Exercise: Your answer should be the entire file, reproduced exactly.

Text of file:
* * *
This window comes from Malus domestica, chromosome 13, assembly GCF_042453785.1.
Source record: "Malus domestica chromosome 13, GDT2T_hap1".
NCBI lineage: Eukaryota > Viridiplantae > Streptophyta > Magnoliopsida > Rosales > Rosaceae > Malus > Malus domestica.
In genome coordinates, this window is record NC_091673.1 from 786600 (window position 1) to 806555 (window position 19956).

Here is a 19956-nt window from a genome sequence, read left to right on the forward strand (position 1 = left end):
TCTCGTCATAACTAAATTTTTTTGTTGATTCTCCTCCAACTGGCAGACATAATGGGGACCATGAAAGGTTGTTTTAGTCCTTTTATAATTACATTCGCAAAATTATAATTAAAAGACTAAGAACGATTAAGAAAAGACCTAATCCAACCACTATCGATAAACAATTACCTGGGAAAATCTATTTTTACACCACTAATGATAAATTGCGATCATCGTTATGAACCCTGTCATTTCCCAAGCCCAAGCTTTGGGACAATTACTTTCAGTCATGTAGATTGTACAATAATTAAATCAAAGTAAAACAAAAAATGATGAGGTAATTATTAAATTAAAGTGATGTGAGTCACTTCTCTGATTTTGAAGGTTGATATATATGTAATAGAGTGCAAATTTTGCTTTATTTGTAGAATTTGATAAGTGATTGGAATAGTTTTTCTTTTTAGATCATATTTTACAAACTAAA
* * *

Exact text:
This window comes from Malus domestica, chromosome 13, assembly GCF_042453785.1.
Source record: "Malus domestica chromosome 13, GDT2T_hap1".
NCBI lineage: Eukaryota > Viridiplantae > Streptophyta > Magnoliopsida > Rosales > Rosaceae > Malus > Malus domestica.
In genome coordinates, this window is record NC_091673.1 from 786600 (window position 1) to 806555 (window position 19956).

Here is a 19956-nt window from a genome sequence, read left to right on the forward strand (position 1 = left end):
TCTCGTCATAACTAAATTTTTTTGTTGATTCTCCTCCAACTGGCAGACATAATGGGGACCATGAAAGGTTGTTTTAGTCCTTTTATAATTACATTCGCAAAATTATAATTAAAAGACTAAGAACGATTAAGAAAAGACCTAATCCAACCACTATCGATAAACAATTACCTGGGAAAATCTATTTTTACACCACTAATGATAAATTGCGATCATCGTTATGAACCCTGTCATTTCCCAAGCCCAAGCTTTGGGACAATTACTTTCAGTCATGTAGATTGTACAATAATTAAATCAAAGTAAAACAAAAAATGATGAGGTAATTATTAAATTAAAGTGATGTGAGTCACTTCTCTGATTTTGAAGGTTGATATATATGTAATAGAGTGCAAATTTTGCTTTATTTGTAGAATTTGATAAGTGATTGGAATAGTTTTTCTTTTTAGATCATATTTTACAAACTAAA